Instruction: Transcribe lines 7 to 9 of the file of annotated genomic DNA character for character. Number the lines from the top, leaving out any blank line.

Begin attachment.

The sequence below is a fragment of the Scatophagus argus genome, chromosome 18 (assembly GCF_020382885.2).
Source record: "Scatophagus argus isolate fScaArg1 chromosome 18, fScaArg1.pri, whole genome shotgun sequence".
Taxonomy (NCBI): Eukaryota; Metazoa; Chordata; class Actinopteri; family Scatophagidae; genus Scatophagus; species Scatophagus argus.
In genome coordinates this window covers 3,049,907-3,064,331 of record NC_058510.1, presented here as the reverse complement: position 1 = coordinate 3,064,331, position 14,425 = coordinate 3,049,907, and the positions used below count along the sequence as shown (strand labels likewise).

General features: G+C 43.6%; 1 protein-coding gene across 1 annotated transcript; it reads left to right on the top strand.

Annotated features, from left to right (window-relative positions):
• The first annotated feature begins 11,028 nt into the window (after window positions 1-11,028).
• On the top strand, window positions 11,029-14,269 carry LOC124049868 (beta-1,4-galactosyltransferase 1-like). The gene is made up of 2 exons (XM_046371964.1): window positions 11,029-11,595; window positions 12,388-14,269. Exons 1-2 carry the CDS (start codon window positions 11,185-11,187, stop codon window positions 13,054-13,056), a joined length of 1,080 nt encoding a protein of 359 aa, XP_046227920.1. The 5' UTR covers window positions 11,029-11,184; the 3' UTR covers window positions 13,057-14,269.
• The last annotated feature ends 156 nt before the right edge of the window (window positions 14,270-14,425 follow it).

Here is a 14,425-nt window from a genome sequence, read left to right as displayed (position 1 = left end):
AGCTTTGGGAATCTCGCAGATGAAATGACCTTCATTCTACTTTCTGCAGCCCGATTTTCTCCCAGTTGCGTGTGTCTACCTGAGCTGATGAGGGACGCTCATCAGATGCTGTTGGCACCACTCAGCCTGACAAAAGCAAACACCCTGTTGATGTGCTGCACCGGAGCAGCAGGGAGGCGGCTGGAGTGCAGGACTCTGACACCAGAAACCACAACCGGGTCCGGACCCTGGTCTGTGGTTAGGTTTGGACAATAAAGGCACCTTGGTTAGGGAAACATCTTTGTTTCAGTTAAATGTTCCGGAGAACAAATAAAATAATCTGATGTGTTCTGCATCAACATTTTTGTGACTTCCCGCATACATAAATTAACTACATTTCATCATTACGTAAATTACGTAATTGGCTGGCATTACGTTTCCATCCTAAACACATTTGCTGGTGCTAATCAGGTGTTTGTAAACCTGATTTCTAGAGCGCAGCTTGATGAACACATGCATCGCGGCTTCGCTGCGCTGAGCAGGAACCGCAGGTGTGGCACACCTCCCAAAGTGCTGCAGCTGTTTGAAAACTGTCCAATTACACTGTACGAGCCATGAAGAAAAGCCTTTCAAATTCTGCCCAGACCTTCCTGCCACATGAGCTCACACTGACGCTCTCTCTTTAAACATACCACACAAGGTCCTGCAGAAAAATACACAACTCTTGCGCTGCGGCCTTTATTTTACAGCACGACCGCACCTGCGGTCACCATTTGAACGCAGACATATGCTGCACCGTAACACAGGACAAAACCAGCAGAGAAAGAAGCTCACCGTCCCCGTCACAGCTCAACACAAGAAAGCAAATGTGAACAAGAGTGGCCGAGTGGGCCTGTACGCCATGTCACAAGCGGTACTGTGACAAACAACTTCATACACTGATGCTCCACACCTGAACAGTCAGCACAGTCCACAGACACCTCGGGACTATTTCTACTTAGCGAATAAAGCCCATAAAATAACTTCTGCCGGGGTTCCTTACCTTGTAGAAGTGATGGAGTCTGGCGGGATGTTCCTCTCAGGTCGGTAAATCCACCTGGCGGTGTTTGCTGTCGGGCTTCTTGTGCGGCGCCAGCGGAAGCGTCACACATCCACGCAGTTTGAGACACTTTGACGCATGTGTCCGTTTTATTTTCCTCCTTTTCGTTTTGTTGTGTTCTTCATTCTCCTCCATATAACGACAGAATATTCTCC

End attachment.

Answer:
• The first annotated feature begins 11,028 nt into the window (after window positions 1-11,028).
• On the top strand, window positions 11,029-14,269 carry LOC124049868 (beta-1,4-galactosyltransferase 1-like). The gene is made up of 2 exons (XM_046371964.1): window positions 11,029-11,595; window positions 12,388-14,269. Exons 1-2 carry the CDS (start codon window positions 11,185-11,187, stop codon window positions 13,054-13,056), a joined length of 1,080 nt encoding a protein of 359 aa, XP_046227920.1. The 5' UTR covers window positions 11,029-11,184; the 3' UTR covers window positions 13,057-14,269.
• The last annotated feature ends 156 nt before the right edge of the window (window positions 14,270-14,425 follow it).